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Up an unmarked lane, muddy in wet weather
Hartington, situated in Derbyshire and the Peak District National Park, was an important market centre in the middle ages, having been granted a market charter in 1203, and though it has been many years since a market has been held in its large square, Hartington still retains an air of prosperity. The stone carved village pump survives on the green and was an important source of water before piped supplies were bought to the village.
Hartington is situated in an ancient and man made landscape, criss crossed by stone walls and patterned with trees, planted in rows, groups and plantations to provide shelter from the winds that sweep across the plateau. These shelterbelts were often planted along old lead workings, where dangerous shafts and poisoned ground made the land unsuitable for anything else.
Charles Cotton was born at nearby Beresford Hall and there is a pub named after him, in the village square. He introduced Issac Walton to the Peak District and together they wrote `The Complete Angler` a sort of fishermans bible.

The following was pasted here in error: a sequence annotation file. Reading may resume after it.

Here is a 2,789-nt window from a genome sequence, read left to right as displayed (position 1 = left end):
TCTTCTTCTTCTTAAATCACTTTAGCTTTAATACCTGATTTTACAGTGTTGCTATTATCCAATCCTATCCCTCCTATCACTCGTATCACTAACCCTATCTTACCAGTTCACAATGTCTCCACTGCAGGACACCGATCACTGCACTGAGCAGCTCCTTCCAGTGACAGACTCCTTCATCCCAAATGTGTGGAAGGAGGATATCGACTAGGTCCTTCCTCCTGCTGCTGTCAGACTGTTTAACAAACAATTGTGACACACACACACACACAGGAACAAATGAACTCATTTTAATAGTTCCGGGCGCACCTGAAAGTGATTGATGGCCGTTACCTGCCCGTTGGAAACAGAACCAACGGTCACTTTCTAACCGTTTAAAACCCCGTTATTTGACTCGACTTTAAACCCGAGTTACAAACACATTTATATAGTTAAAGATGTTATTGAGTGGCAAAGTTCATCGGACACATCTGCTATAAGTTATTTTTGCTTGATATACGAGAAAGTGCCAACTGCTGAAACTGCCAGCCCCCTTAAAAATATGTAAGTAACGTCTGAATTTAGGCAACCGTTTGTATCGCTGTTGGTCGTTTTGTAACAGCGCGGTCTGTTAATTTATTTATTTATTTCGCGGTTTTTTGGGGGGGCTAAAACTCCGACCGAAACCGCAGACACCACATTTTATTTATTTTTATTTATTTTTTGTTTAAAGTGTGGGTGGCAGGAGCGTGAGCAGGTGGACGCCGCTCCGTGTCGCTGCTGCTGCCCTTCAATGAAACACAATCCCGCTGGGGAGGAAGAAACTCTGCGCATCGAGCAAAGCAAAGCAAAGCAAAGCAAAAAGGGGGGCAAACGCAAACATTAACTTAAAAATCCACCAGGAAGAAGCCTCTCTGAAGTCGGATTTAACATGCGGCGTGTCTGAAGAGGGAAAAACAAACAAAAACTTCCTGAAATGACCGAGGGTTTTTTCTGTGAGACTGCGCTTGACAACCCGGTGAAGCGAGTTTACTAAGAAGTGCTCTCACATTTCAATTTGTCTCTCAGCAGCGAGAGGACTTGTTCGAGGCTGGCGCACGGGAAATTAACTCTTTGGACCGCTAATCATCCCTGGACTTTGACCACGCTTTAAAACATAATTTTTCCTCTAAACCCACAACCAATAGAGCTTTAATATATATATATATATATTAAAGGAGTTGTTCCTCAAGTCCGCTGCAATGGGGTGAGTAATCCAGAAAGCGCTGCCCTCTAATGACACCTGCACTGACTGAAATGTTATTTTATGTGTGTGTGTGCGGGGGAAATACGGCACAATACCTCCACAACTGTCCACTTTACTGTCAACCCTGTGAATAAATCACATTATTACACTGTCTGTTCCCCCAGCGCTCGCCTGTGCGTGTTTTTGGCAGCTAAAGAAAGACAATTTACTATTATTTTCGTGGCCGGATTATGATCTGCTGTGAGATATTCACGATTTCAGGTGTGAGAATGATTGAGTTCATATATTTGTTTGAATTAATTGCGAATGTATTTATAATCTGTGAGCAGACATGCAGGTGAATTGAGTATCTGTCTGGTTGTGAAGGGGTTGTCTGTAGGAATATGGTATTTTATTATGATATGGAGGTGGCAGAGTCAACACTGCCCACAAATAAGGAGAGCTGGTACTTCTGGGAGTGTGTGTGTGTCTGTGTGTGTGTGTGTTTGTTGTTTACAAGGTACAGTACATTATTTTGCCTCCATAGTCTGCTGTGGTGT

Hartington Hall, now a youth hostel is a lovely tudor manor house built by Robert Bateman in 1611 and Bonnie Prince Charles is thought to have stayed there on his ill fated mission in 1745. Today it is one of the most popular youth hostels in Derbyshire, with thousands of quests every year. Its restaurant and bar are open to the general public and prides itself in serving locally sourced produce. The bar stocks local ales brewed at the Leatherbritches Brewery in Fenny Bentley and Whim Ales in Hartington itself. Whim Ales has been brewing real ale for the last 12 years. Its popular Hartington Bitter, Hartington IPA, Arbor Light and seasonal varieties are on sale across the East Midlands and at in the 2 former village coaching inns, The Charles Cotton and the Devonshire Arms.
The church stands above the market square and has an attractive 5 light window in its south transept. The tower is Perpendicular with battlements and crocketed pinnacles and stands at the west of the building. If you park in the village to get to the cache you will pass the church.
If you are after this cache on a Sunday, check out the nearby village hall, they often have craft and gift fairs running. If you call in ask the kitchen staff if Daryl is around. They'll point me out and we can have a natter about geocaching.
Please make sure the cache put back in position and camoflaged from anyone going up the lane.
I have named this cache No Cheese Here as unfortunately the famous cheese factory has recently closed down.
Oruvaq gur vil. (gbc bs jnyy)